The Kupffer’s vesicle (KV) is a small, ciliated organ transiently present during embryogenesis of the zebrafish and other teleosts. The KV is required to the establishment of visceral laterality, such as the heart on the left side, being also known by the name left-right organizer (LRO). The LRO is found in other vertebrates, including mice, rabbits, frogs and human embryos. Among these, the KV became an excellent model organ to investigate the early left-right events during development and in disease. Many ciliary molecular players associated to the human disease primary ciliary dyskinesia have been tested in the zebrafish looking at KV cilia and its downstream effects on flow and left-right markers. Additionally, given its morphology and molecular features, we proposed the KV as a model organ to study the molecular mechanisms of the renal cyst inflation that occurs in the autosomal dominant polycystic kidney disease. Although having no connection to the kidney, the KV mimics a renal cyst because it is a fluid-filled vesicle, lined by monociliated epithelial cells that express polycystin-2, which knockdown leads to the organ luminal enlargement through changes in ion/water epithelial transport. Here, we explore the usefulness of the zebrafish KV to model these diseases.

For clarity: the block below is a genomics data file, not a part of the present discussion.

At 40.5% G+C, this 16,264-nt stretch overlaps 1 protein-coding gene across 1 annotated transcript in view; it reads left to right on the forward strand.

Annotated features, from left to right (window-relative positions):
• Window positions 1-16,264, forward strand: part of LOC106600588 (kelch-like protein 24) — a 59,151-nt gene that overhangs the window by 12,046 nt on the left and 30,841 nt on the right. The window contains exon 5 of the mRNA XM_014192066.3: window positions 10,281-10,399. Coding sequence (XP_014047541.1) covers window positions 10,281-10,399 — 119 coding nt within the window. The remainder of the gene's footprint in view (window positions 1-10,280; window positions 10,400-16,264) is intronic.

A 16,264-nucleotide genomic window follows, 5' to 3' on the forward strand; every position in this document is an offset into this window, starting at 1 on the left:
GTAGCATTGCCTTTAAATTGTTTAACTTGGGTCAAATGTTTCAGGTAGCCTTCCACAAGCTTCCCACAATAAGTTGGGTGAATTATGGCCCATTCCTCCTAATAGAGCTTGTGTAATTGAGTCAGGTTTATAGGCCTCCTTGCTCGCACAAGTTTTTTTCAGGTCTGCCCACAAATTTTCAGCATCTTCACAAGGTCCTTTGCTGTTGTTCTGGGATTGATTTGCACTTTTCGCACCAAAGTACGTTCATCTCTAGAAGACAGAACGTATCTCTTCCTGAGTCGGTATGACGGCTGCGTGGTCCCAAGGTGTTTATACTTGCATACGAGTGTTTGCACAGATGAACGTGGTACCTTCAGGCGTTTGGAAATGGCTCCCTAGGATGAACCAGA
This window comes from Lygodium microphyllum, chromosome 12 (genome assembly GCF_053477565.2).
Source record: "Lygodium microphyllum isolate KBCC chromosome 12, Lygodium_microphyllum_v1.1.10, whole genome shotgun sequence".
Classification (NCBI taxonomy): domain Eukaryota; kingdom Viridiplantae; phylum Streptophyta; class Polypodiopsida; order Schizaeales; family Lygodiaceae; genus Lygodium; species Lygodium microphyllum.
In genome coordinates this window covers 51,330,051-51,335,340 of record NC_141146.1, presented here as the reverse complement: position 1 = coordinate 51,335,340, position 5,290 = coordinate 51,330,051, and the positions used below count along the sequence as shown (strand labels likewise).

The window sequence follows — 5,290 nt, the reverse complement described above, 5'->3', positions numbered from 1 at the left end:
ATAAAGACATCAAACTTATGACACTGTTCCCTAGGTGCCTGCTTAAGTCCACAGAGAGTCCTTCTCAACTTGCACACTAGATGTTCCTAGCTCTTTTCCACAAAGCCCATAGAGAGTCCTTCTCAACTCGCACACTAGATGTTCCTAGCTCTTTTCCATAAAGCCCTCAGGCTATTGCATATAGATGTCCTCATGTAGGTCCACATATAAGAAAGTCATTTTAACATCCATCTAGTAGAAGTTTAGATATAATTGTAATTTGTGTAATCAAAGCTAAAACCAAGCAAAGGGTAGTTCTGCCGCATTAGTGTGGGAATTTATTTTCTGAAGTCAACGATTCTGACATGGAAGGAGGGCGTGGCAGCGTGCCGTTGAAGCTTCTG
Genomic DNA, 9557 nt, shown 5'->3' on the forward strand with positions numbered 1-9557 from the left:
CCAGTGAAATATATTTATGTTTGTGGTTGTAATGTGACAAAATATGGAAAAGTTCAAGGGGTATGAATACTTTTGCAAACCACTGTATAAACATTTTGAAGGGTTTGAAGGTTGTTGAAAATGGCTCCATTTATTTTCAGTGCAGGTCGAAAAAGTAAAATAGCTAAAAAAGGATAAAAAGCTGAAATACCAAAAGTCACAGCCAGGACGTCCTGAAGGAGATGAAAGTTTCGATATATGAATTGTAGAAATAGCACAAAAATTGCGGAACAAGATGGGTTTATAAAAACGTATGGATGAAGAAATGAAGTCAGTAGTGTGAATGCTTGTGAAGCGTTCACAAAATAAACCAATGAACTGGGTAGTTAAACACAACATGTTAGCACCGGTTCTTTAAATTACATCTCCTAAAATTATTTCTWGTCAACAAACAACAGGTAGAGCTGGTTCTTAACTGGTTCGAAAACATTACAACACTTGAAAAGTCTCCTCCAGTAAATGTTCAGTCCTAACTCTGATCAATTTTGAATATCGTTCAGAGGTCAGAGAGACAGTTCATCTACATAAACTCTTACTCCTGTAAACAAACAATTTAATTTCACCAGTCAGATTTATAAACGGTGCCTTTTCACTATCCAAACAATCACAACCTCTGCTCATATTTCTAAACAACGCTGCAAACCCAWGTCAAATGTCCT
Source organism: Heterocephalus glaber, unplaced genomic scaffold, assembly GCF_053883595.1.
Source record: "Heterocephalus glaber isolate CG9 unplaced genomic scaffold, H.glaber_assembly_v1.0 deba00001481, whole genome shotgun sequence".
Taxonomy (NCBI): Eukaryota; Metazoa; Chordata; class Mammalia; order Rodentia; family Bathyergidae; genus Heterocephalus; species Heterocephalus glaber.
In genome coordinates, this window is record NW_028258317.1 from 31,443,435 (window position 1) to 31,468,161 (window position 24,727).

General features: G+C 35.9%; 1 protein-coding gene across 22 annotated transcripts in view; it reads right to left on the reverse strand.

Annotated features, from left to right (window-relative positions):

Part of the book: Zebrafish in Biomedical Research